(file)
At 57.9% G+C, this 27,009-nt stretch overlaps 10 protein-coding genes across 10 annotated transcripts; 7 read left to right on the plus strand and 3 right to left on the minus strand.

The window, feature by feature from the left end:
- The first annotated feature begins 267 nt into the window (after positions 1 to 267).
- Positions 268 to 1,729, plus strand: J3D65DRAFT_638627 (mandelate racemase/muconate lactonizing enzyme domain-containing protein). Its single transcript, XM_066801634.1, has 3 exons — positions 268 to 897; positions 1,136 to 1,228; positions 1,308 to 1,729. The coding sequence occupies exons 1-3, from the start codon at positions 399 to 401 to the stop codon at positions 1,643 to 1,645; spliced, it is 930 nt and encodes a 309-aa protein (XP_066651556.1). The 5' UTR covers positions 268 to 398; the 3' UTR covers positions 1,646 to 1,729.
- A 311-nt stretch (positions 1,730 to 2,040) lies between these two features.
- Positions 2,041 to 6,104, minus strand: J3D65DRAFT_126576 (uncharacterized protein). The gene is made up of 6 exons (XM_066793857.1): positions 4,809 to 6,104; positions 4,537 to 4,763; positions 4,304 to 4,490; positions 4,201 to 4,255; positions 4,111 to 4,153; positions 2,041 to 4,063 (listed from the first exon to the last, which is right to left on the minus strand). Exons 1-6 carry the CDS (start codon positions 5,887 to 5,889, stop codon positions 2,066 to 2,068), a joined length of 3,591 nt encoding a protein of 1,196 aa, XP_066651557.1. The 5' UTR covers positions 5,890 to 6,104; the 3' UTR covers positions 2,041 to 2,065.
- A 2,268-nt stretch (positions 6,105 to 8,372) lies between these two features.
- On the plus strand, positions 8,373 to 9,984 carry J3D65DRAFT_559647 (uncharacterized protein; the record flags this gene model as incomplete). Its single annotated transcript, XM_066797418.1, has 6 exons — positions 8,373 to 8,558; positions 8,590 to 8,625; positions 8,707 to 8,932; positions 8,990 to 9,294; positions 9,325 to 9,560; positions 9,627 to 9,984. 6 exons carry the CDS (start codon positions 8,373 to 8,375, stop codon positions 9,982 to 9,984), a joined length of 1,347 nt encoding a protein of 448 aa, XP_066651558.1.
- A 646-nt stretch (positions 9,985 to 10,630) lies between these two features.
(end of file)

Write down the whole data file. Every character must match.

At 57.9% G+C, this 27,009-nt stretch overlaps 10 protein-coding genes across 10 annotated transcripts; 7 read left to right on the plus strand and 3 right to left on the minus strand.

The window, feature by feature from the left end:
- The first annotated feature begins 267 nt into the window (after positions 1 to 267).
- Positions 268 to 1,729, plus strand: J3D65DRAFT_638627 (mandelate racemase/muconate lactonizing enzyme domain-containing protein). Its single transcript, XM_066801634.1, has 3 exons — positions 268 to 897; positions 1,136 to 1,228; positions 1,308 to 1,729. The coding sequence occupies exons 1-3, from the start codon at positions 399 to 401 to the stop codon at positions 1,643 to 1,645; spliced, it is 930 nt and encodes a 309-aa protein (XP_066651556.1). The 5' UTR covers positions 268 to 398; the 3' UTR covers positions 1,646 to 1,729.
- A 311-nt stretch (positions 1,730 to 2,040) lies between these two features.
- Positions 2,041 to 6,104, minus strand: J3D65DRAFT_126576 (uncharacterized protein). The gene is made up of 6 exons (XM_066793857.1): positions 4,809 to 6,104; positions 4,537 to 4,763; positions 4,304 to 4,490; positions 4,201 to 4,255; positions 4,111 to 4,153; positions 2,041 to 4,063 (listed from the first exon to the last, which is right to left on the minus strand). Exons 1-6 carry the CDS (start codon positions 5,887 to 5,889, stop codon positions 2,066 to 2,068), a joined length of 3,591 nt encoding a protein of 1,196 aa, XP_066651557.1. The 5' UTR covers positions 5,890 to 6,104; the 3' UTR covers positions 2,041 to 2,065.
- A 2,268-nt stretch (positions 6,105 to 8,372) lies between these two features.
- On the plus strand, positions 8,373 to 9,984 carry J3D65DRAFT_559647 (uncharacterized protein; the record flags this gene model as incomplete). Its single annotated transcript, XM_066797418.1, has 6 exons — positions 8,373 to 8,558; positions 8,590 to 8,625; positions 8,707 to 8,932; positions 8,990 to 9,294; positions 9,325 to 9,560; positions 9,627 to 9,984. 6 exons carry the CDS (start codon positions 8,373 to 8,375, stop codon positions 9,982 to 9,984), a joined length of 1,347 nt encoding a protein of 448 aa, XP_066651558.1.
- A 646-nt stretch (positions 9,985 to 10,630) lies between these two features.